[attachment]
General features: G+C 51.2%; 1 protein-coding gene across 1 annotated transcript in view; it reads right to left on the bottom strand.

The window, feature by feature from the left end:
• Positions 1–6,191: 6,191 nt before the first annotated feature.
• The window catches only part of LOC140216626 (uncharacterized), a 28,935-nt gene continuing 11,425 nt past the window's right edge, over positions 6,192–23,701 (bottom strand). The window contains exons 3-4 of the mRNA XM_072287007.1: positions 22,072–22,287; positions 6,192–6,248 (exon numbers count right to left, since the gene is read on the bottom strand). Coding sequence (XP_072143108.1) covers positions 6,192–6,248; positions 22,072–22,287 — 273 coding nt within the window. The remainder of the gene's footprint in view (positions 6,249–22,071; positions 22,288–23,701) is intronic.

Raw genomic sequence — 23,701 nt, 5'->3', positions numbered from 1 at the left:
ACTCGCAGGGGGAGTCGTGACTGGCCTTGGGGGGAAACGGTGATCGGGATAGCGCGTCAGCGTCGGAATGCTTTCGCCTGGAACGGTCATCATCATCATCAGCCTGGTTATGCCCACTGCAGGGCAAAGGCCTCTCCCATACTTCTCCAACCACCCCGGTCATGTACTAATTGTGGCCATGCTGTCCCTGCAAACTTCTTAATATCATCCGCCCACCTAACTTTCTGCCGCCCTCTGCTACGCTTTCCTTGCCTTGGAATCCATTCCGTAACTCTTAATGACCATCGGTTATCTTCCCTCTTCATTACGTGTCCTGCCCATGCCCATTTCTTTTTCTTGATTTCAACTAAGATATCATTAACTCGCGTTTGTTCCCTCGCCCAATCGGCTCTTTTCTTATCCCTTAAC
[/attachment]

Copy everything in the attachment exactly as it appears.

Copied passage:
General features: G+C 51.2%; 1 protein-coding gene across 1 annotated transcript in view; it reads right to left on the bottom strand.

The window, feature by feature from the left end:
• Positions 1–6,191: 6,191 nt before the first annotated feature.
• The window catches only part of LOC140216626 (uncharacterized), a 28,935-nt gene continuing 11,425 nt past the window's right edge, over positions 6,192–23,701 (bottom strand). The window contains exons 3-4 of the mRNA XM_072287007.1: positions 22,072–22,287; positions 6,192–6,248 (exon numbers count right to left, since the gene is read on the bottom strand). Coding sequence (XP_072143108.1) covers positions 6,192–6,248; positions 22,072–22,287 — 273 coding nt within the window. The remainder of the gene's footprint in view (positions 6,249–22,071; positions 22,288–23,701) is intronic.

Raw genomic sequence — 23,701 nt, 5'->3', positions numbered from 1 at the left:
ACTCGCAGGGGGAGTCGTGACTGGCCTTGGGGGGAAACGGTGATCGGGATAGCGCGTCAGCGTCGGAATGCTTTCGCCTGGAACGGTCATCATCATCATCAGCCTGGTTATGCCCACTGCAGGGCAAAGGCCTCTCCCATACTTCTCCAACCACCCCGGTCATGTACTAATTGTGGCCATGCTGTCCCTGCAAACTTCTTAATATCATCCGCCCACCTAACTTTCTGCCGCCCTCTGCTACGCTTTCCTTGCCTTGGAATCCATTCCGTAACTCTTAATGACCATCGGTTATCTTCCCTCTTCATTACGTGTCCTGCCCATGCCCATTTCTTTTTCTTGATTTCAACTAAGATATCATTAACTCGCGTTTGTTCCCTCGCCCAATCGGCTCTTTTCTTATCCCTTAAC